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The wastegate is an integral part of any turbocharger system. It is a device that allows the boost control system to regulate the amount of boost pressure developed by the turbocharger at any particular time.

Most turbochargers utilize separate compressor and turbine housings. The hot exhaust gases from the motor are diverted into the turbine housing and pass through the turbine blades, causing the compressor blades to spin. This in turn creates boost, creating more exhaust gas, and so on. This is a system that must be regulated to provide a constant amount of boost versus engine speed.

To control the amount of boost, a device called a wastegate is employed. The concept is to simply divert or bleed off a certain amount of exhaust gas around the turbine blades and through a secondary path into the exhaust pipe. A typical wastegate comprises a spring-loaded valve connected to manifold pressure. When the boost pressure reaches that matched by the spring, the valve opens slightly allowing exhaust gas to be diverted. As engine speed grows, the valve is opened further as the boost pressure attempts to rise, keeping boost at a constant level.

Many turbo systems utilize what is called a internal wastegate. This system employs a secondary channel inside the turbine housing just before the turbine chamber. A hinged flapper (literally, a door) sits inside the channel and is operated by a lever on the outside of the housing. Opening the flapper allows some of the gas to escape through this channel into the exhaust before it reaches the turbine chamber. The flapper is opened and closed by spring-activated actuator, usually mounted to the compressor side of the turbo and connected to the lever by a thin metal arm. This actuator is connected to manifold pressure.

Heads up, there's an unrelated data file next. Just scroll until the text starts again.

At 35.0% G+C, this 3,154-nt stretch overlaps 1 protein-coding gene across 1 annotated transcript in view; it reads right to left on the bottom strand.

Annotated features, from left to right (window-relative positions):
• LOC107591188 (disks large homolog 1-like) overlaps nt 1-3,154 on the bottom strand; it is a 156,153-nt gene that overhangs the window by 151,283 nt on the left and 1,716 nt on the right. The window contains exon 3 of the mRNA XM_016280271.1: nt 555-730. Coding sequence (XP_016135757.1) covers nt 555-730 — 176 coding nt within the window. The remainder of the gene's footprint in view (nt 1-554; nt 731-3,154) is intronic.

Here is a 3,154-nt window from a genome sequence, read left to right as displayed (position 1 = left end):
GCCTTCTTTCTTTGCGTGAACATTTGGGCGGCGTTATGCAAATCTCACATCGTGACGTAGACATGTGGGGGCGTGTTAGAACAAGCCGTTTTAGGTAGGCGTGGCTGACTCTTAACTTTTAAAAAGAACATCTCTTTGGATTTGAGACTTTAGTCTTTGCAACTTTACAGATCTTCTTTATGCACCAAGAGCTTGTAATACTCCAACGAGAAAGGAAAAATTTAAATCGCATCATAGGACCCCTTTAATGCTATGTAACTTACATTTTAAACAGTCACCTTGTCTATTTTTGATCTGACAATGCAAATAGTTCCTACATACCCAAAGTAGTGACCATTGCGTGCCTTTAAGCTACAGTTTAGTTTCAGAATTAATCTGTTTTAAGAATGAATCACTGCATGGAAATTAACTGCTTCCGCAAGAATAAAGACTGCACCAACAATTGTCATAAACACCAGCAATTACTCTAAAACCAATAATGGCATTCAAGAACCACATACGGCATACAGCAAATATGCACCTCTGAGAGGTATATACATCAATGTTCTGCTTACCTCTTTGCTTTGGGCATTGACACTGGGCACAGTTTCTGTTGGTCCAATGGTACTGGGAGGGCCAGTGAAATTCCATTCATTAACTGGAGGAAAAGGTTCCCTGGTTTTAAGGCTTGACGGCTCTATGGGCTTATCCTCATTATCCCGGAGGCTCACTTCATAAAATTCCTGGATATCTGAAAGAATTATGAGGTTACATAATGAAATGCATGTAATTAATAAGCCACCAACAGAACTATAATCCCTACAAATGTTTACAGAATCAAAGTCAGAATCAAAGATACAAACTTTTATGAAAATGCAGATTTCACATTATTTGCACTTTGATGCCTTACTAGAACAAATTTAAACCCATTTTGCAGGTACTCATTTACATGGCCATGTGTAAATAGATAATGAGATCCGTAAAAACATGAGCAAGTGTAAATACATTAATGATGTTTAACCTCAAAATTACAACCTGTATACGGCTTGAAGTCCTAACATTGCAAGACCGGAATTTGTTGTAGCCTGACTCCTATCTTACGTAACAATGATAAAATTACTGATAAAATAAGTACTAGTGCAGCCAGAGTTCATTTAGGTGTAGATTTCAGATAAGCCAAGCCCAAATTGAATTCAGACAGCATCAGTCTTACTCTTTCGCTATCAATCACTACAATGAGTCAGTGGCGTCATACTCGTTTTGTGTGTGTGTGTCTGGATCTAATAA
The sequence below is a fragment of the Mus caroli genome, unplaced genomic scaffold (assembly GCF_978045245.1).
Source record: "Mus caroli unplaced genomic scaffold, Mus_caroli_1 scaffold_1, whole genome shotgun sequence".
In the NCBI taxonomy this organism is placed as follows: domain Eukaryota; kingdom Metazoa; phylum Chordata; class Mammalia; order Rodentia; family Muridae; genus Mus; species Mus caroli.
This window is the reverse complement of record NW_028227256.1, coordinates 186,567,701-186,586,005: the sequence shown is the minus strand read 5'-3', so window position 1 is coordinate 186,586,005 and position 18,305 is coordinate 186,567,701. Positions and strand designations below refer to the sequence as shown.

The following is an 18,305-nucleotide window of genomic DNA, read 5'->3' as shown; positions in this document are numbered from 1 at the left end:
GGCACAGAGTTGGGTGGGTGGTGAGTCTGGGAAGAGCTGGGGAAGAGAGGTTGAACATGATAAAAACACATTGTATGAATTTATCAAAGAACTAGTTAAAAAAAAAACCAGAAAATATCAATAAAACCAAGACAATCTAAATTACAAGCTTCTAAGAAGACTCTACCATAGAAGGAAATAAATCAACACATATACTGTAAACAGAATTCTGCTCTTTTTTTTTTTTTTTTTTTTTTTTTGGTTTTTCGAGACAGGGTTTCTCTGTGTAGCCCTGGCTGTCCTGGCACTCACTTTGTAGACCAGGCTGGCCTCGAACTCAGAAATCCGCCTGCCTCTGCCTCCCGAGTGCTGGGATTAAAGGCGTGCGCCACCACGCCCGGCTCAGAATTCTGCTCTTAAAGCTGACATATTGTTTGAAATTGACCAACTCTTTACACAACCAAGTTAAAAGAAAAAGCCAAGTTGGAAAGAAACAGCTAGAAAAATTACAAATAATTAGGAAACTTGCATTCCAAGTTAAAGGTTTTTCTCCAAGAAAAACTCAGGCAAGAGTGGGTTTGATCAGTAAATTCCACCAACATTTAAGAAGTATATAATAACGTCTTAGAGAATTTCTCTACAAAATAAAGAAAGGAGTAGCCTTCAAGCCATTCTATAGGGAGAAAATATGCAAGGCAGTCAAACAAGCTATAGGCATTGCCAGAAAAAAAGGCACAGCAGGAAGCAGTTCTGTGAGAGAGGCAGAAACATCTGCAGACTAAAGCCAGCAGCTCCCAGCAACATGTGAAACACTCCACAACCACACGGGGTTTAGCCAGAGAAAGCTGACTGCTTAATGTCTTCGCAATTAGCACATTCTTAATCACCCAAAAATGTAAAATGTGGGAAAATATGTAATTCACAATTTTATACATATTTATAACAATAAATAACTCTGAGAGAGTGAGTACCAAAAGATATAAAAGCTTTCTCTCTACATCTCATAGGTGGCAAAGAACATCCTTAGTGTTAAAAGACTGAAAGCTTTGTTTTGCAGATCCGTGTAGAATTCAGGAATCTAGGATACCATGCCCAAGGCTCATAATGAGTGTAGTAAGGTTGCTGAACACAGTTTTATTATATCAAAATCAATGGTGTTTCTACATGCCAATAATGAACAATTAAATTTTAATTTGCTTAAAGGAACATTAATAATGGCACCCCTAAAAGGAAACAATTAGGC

Internal wastegate systems tend to be inefficient due to space constraints inside the turbine housing, mechanical advantage of the actuator arm, or just because too much exhaust gas is trying to go through a small wastegate passage. In many high-performance applications an external wastegate is used. These devices comprise a valve and actuator in an enclosure similar to a blow off valve. The inlet side of the gate is often attached directly to the collector at the exhaust manifold where it feeds the turbine chamber, or to another point in the turbo system before the turbine itself. External gates usually have far bigger openings allowing for better exhaust gas diversion, and don't rely on an actuator arm to open the valve. Most external gate setups require custom manifold fabrication or a little modifying of stock parts, and the gates themselves are more expensive.

Most turbocharged production cars used internally-gated turbos. Enthusiasts that go to larger turbos on their cars sometimes go with external gates due to what is called boost creep, or the inability of the wastegate to keep the boost pressure constant with engine speed as it fails to divert sufficient exhaust gas at higher RPMs.